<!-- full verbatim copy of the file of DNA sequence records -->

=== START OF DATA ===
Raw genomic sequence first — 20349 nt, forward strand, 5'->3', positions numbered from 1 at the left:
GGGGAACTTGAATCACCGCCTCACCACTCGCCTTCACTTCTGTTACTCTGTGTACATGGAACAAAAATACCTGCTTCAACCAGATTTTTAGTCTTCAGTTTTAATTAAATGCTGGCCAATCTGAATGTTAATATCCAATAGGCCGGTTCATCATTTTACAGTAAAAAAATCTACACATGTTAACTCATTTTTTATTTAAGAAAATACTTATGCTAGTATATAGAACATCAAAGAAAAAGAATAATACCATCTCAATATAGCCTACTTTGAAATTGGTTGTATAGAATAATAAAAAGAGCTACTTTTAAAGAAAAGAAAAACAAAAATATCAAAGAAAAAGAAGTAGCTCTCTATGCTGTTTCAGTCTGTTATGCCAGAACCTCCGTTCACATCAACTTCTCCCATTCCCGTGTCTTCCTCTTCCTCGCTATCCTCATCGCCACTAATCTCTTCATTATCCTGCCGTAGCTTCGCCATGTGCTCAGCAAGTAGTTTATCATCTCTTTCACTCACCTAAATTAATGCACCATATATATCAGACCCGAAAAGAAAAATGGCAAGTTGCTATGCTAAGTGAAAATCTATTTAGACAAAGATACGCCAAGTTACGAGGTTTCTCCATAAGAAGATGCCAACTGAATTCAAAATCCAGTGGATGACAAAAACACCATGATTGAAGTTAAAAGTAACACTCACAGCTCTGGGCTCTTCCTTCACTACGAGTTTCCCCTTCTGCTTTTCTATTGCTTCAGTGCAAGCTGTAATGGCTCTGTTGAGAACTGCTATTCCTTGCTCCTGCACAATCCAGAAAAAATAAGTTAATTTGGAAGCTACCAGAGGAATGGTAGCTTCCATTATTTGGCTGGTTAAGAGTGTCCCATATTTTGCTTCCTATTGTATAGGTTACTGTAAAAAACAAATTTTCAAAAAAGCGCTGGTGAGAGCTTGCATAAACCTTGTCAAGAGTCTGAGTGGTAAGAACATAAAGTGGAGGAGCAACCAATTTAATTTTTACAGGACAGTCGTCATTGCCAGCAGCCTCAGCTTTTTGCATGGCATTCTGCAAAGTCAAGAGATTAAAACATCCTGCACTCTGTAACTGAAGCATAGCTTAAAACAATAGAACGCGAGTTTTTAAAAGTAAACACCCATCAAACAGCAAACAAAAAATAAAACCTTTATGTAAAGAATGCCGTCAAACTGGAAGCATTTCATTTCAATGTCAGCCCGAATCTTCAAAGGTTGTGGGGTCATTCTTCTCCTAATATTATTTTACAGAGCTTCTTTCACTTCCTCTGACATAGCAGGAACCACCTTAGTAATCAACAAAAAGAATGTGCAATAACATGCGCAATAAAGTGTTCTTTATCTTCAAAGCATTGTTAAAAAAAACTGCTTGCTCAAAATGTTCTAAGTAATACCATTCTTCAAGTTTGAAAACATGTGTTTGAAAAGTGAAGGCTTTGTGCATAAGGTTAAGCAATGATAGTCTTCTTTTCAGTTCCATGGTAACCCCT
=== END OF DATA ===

Raw genomic sequence first — 20349 nt, forward strand, 5'->3', positions numbered from 1 at the left:
GGGGAACTTGAATCACCGCCTCACCACTCGCCTTCACTTCTGTTACTCTGTGTACATGGAACAAAAATACCTGCTTCAACCAGATTTTTAGTCTTCAGTTTTAATTAAATGCTGGCCAATCTGAATGTTAATATCCAATAGGCCGGTTCATCATTTTACAGTAAAAAAATCTACACATGTTAACTCATTTTTTATTTAAGAAAATACTTATGCTAGTATATAGAACATCAAAGAAAAAGAATAATACCATCTCAATATAGCCTACTTTGAAATTGGTTGTATAGAATAATAAAAAGAGCTACTTTTAAAGAAAAGAAAAACAAAAATATCAAAGAAAAAGAAGTAGCTCTCTATGCTGTTTCAGTCTGTTATGCCAGAACCTCCGTTCACATCAACTTCTCCCATTCCCGTGTCTTCCTCTTCCTCGCTATCCTCATCGCCACTAATCTCTTCATTATCCTGCCGTAGCTTCGCCATGTGCTCAGCAAGTAGTTTATCATCTCTTTCACTCACCTAAATTAATGCACCATATATATCAGACCCGAAAAGAAAAATGGCAAGTTGCTATGCTAAGTGAAAATCTATTTAGACAAAGATACGCCAAGTTACGAGGTTTCTCCATAAGAAGATGCCAACTGAATTCAAAATCCAGTGGATGACAAAAACACCATGATTGAAGTTAAAAGTAACACTCACAGCTCTGGGCTCTTCCTTCACTACGAGTTTCCCCTTCTGCTTTTCTATTGCTTCAGTGCAAGCTGTAATGGCTCTGTTGAGAACTGCTATTCCTTGCTCCTGCACAATCCAGAAAAAATAAGTTAATTTGGAAGCTACCAGAGGAATGGTAGCTTCCATTATTTGGCTGGTTAAGAGTGTCCCATATTTTGCTTCCTATTGTATAGGTTACTGTAAAAAACAAATTTTCAAAAAAGCGCTGGTGAGAGCTTGCATAAACCTTGTCAAGAGTCTGAGTGGTAAGAACATAAAGTGGAGGAGCAACCAATTTAATTTTTACAGGACAGTCGTCATTGCCAGCAGCCTCAGCTTTTTGCATGGCATTCTGCAAAGTCAAGAGATTAAAACATCCTGCACTCTGTAACTGAAGCATAGCTTAAAACAATAGAACGCGAGTTTTTAAAAGTAAACACCCATCAAACAGCAAACAAAAAATAAAACCTTTATGTAAAGAATGCCGTCAAACTGGAAGCATTTCATTTCAATGTCAGCCCGAATCTTCAAAGGTTGTGGGGTCATTCTTCTCCTAATATTATTTTACAGAGCTTCTTTCACTTCCTCTGACATAGCAGGAACCACCTTAGTAATCAACAAAAAGAATGTGCAATAACATGCGCAATAAAGTGTTCTTTATCTTCAAAGCATTGTTAAAAAAAACTGCTTGCTCAAAATGTTCTAAGTAATACCATTCTTCAAGTTTGAAAACATGTGTTTGAAAAGTGAAGGCTTTGTGCATAAGGTTAAGCAATGATAGTCTTCTTTTCAGTTCCATGGTAACCCCT